Get an inside view of the muscles in action during every stretch you perform!
Delavier’s Stretching Anatomy is your guide for increasing flexibility, improving range of motion, toning muscles, and relieving pain and discomfort. The very best stretches for shoulders, chest, arms, torso, back, hips, and legs are all here, and all in the stunning detail that only Frédéric Delavier can provide.
With over 550 full-color photos and illustrations, you’ll go inside more than 130 exercises to see how muscles interact with surrounding joints and skeletal structures and learn how variations, progressions, and sequencing can affect muscle recruitment, the underlying structures, and ultimately the results.
Delavier’s Stretching Anatomy includes 13 proven programs for increasing muscle tone, releasing tension and stress, and optimizing training and performance in 13 sports, including running, cycling, basketball, soccer, golf, and track and field.The former editor in chief of PowerMag in France, author and illustrator Frédéric Delavier is a journalist for Le Monde duMuscle and a contributor to Men’s Health Germany and several other strength publications. His previous publications, Strength Training Anatomy and Women’s Strength Training Anatomy, have sold more than 2 million copies.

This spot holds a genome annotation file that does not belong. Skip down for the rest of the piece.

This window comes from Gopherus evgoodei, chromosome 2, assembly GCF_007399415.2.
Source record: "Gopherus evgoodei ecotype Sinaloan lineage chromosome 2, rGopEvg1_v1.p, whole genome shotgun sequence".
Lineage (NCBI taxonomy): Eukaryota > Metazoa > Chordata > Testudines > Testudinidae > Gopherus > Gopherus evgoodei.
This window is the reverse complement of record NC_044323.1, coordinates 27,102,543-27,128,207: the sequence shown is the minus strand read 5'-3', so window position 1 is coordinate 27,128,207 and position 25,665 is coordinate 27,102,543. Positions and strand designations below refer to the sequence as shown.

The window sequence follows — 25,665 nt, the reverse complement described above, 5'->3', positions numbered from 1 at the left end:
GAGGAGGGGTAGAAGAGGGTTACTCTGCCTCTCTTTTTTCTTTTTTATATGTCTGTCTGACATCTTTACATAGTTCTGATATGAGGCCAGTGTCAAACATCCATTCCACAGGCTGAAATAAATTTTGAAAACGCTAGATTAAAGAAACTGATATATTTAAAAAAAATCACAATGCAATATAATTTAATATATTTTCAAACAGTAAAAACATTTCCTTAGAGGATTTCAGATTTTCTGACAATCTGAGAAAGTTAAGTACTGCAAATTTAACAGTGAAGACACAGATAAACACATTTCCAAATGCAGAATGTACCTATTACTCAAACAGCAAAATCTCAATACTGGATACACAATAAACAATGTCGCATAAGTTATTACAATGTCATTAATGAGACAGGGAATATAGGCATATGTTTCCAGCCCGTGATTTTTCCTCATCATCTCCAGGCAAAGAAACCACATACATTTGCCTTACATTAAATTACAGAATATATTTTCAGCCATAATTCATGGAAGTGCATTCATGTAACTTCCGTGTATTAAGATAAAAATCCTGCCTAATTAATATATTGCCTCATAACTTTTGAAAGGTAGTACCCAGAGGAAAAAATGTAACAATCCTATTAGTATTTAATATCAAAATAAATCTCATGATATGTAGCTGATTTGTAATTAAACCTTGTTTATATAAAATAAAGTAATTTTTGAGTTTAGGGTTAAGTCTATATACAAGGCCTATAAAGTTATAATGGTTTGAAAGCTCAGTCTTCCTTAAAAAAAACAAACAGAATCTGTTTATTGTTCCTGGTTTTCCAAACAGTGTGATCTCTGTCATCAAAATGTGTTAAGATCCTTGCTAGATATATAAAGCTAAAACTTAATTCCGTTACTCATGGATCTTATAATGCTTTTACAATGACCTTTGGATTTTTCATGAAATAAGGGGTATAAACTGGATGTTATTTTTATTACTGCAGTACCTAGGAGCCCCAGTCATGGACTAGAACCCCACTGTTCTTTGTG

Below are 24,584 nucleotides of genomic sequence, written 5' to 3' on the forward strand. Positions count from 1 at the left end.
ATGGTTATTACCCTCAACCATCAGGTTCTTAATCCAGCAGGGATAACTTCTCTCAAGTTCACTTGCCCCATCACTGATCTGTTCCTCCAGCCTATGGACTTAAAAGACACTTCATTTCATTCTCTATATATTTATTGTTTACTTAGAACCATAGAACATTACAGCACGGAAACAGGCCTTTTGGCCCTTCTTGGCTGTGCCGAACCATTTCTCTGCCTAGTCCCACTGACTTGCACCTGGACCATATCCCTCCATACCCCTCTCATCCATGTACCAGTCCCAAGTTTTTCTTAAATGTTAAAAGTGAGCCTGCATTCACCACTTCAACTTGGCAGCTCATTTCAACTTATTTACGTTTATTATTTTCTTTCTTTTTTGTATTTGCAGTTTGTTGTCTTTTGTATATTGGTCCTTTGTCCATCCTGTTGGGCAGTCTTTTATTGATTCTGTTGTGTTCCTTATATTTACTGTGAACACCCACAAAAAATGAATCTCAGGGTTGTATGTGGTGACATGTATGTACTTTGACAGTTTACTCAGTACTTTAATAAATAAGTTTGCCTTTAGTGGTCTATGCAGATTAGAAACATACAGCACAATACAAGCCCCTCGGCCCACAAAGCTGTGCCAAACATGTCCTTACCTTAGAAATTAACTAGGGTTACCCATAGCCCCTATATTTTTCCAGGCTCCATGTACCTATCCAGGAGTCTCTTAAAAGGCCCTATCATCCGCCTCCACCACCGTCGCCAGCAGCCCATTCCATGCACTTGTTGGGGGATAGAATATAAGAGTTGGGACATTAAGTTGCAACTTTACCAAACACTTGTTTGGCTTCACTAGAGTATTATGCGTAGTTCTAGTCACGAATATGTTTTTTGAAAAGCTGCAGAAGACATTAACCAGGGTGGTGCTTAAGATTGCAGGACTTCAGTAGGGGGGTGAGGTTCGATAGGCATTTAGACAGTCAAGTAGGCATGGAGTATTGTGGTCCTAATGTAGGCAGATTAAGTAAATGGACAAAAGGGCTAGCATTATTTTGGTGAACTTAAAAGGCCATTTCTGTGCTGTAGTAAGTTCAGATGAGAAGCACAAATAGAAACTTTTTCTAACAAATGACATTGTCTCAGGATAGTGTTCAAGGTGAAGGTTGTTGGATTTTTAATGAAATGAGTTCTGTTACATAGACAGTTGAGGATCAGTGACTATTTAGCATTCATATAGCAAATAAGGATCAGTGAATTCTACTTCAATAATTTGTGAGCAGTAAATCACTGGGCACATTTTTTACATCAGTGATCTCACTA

|Publisher:||Human Kinetics, Inc.|
|Product dimensions:||7.68(w) x 10.02(h) x 0.41(d)|
About the Author
Frédéric Delavier is a gifted artist with an exceptional knowledge of human anatomy. He studied morphology and anatomy for five years at the prestigious École des Beaux-Arts in Paris and studied dissection for three years at the Paris Faculté de Médecine.
The former editor in chief of the French magazine PowerMag, Delavier is currently a journalist for the French magazine Le Monde du Muscle and a contributor to several other muscle publications, including Men's Health Germany. He is the author of the best-selling Strength Training Anatomy, Women’s Strength Training Anatomy, The Strength Training Anatomy Workout, and Delavier's Core Training Anatomy.
Delavier won the French powerlifting title in 1988 and makes annual presentations on the sport applications of biomechanics at conferences in Switzerland. His teaching efforts have earned him the Grand Prix de Techniques et de Pédagogie Sportive. Delavier lives in Paris, France.
Jean-Pierre Clémenceau is a fitness coach to the stars and has trained numerous French celebrities using an approach based on positioning and breathing. Clémenceau has worked with legendary actresses including an Academy Award winner Juliette Binoche (Chocolat, The English Patient, Three Colors: Blue, The Unbearable Lightness of Being), Charlotte Gainsbourg (Melancholia, The Science of Sleep, I'm Not There, 21 Grams, Elektra recording artist), Emmanuelle Béart (Mission: Impossible, Don Juan, Manon of the Spring), and Jane Birkin (Blow-Up, recording artist, muse to musicians John Barry & Serge Gainsbourg, and namesake for the Hermès Birkin bag). He is the author of over 15 health and fitness books as well as numerous exercise DVDs. He has a background in yoga, shiatsu, and reiki.
Michael Gundill has written 13 books on strength training, sport nutrition, and health including co-authoring The Strength Training Anatomy Workout. His books have been translated into multiple languages, and he has written over 500 articles for bodybuilding and fitness magazines worldwide, including Iron Man and Dirty Dieting. In 1998 he won the Article of the Year Award at the Fourth Academy of Bodybuilding Fitness & Sports Awards in California.